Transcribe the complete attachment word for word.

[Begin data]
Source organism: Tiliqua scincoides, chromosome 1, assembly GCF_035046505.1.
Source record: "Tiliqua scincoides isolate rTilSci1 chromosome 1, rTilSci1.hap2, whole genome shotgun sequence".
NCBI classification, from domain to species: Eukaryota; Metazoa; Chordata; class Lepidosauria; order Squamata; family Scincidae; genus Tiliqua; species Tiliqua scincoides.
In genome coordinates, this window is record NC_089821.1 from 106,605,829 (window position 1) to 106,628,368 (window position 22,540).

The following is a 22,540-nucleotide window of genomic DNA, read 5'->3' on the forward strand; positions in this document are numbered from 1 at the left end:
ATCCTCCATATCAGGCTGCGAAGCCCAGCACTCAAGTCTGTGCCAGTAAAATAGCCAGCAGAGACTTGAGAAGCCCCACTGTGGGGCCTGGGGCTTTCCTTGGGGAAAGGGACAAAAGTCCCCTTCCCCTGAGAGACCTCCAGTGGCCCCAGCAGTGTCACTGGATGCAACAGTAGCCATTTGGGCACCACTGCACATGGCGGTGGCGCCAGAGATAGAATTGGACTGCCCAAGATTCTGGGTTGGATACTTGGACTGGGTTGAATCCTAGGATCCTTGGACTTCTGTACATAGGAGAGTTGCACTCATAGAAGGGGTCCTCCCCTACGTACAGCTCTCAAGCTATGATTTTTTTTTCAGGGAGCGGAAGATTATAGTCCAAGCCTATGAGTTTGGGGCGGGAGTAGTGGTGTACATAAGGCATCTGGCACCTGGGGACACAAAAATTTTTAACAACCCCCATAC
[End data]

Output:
Source organism: Tiliqua scincoides, chromosome 1, assembly GCF_035046505.1.
Source record: "Tiliqua scincoides isolate rTilSci1 chromosome 1, rTilSci1.hap2, whole genome shotgun sequence".
NCBI classification, from domain to species: Eukaryota; Metazoa; Chordata; class Lepidosauria; order Squamata; family Scincidae; genus Tiliqua; species Tiliqua scincoides.
In genome coordinates, this window is record NC_089821.1 from 106,605,829 (window position 1) to 106,628,368 (window position 22,540).

The following is a 22,540-nucleotide window of genomic DNA, read 5'->3' on the forward strand; positions in this document are numbered from 1 at the left end:
ATCCTCCATATCAGGCTGCGAAGCCCAGCACTCAAGTCTGTGCCAGTAAAATAGCCAGCAGAGACTTGAGAAGCCCCACTGTGGGGCCTGGGGCTTTCCTTGGGGAAAGGGACAAAAGTCCCCTTCCCCTGAGAGACCTCCAGTGGCCCCAGCAGTGTCACTGGATGCAACAGTAGCCATTTGGGCACCACTGCACATGGCGGTGGCGCCAGAGATAGAATTGGACTGCCCAAGATTCTGGGTTGGATACTTGGACTGGGTTGAATCCTAGGATCCTTGGACTTCTGTACATAGGAGAGTTGCACTCATAGAAGGGGTCCTCCCCTACGTACAGCTCTCAAGCTATGATTTTTTTTTCAGGGAGCGGAAGATTATAGTCCAAGCCTATGAGTTTGGGGCGGGAGTAGTGGTGTACATAAGGCATCTGGCACCTGGGGACACAAAAATTTTTAACAACCCCCATAC